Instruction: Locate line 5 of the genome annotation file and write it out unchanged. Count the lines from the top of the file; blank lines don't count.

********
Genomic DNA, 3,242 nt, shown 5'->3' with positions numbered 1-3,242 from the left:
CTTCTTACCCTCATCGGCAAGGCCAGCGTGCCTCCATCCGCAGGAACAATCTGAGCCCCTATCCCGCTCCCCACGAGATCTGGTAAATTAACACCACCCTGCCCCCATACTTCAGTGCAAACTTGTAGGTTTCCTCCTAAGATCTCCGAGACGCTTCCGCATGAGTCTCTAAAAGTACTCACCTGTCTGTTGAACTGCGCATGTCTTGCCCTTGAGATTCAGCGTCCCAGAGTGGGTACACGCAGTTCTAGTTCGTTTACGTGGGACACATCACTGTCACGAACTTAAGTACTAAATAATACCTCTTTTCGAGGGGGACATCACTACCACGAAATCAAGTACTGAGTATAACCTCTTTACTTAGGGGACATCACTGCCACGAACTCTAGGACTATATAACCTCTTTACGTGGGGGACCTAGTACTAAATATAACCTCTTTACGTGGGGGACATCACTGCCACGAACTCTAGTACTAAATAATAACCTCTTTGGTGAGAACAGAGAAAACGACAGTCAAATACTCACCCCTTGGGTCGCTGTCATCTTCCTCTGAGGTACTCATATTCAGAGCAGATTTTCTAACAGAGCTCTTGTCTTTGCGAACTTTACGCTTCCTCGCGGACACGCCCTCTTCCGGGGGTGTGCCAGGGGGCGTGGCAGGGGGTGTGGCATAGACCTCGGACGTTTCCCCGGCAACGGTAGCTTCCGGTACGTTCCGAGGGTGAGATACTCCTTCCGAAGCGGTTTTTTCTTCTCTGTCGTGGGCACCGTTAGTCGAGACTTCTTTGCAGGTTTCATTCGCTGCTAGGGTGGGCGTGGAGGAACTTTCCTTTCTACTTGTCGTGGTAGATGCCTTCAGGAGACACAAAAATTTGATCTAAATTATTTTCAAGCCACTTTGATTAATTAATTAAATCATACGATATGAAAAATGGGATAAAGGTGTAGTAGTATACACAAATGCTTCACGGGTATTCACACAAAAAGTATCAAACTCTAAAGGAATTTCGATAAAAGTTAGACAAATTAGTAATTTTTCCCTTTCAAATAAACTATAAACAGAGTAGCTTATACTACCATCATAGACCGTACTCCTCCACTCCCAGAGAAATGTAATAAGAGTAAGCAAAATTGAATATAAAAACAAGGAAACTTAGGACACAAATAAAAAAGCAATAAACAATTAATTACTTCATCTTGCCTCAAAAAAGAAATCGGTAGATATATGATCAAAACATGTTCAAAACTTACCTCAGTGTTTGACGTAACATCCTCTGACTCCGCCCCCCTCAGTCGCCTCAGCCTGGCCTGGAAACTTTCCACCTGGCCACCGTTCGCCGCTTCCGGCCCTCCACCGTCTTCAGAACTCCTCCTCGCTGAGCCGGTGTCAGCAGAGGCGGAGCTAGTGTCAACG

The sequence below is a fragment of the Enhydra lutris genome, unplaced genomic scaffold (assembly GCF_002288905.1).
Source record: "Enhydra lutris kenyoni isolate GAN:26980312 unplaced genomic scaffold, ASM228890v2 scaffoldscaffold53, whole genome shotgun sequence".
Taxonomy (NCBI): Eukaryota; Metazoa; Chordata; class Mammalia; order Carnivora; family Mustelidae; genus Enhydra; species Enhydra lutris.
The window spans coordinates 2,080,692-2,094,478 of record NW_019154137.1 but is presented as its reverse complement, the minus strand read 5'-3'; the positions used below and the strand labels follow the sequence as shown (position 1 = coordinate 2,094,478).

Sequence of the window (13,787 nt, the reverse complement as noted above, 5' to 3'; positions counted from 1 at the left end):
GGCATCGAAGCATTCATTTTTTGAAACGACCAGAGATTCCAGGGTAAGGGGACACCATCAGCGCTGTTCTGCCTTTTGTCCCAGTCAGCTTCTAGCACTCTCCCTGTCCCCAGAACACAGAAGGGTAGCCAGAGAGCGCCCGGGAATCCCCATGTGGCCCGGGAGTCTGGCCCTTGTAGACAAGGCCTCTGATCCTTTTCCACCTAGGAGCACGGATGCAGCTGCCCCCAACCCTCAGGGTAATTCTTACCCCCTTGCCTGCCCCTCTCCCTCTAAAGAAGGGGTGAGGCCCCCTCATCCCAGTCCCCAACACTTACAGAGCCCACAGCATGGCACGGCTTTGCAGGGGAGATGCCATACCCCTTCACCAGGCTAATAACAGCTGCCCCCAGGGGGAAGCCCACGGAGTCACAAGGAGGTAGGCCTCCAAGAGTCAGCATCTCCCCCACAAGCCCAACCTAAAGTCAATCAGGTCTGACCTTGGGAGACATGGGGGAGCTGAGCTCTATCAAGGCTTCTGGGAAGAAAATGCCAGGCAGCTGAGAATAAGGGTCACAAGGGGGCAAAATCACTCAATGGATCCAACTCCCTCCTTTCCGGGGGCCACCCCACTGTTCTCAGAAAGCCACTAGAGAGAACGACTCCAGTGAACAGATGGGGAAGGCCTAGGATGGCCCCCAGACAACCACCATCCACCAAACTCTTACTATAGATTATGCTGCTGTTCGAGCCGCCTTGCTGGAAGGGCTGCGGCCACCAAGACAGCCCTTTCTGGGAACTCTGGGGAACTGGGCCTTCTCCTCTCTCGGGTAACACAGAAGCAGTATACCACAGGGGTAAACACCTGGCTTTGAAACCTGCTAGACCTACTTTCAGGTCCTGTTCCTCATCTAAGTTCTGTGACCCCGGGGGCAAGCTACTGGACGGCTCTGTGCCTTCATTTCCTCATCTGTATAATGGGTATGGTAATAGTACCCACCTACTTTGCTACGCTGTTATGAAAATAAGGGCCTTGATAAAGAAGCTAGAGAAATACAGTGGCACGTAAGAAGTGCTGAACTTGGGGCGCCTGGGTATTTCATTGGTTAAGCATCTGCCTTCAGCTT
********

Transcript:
Taxonomy (NCBI): Eukaryota; Metazoa; Chordata; class Mammalia; order Carnivora; family Mustelidae; genus Enhydra; species Enhydra lutris.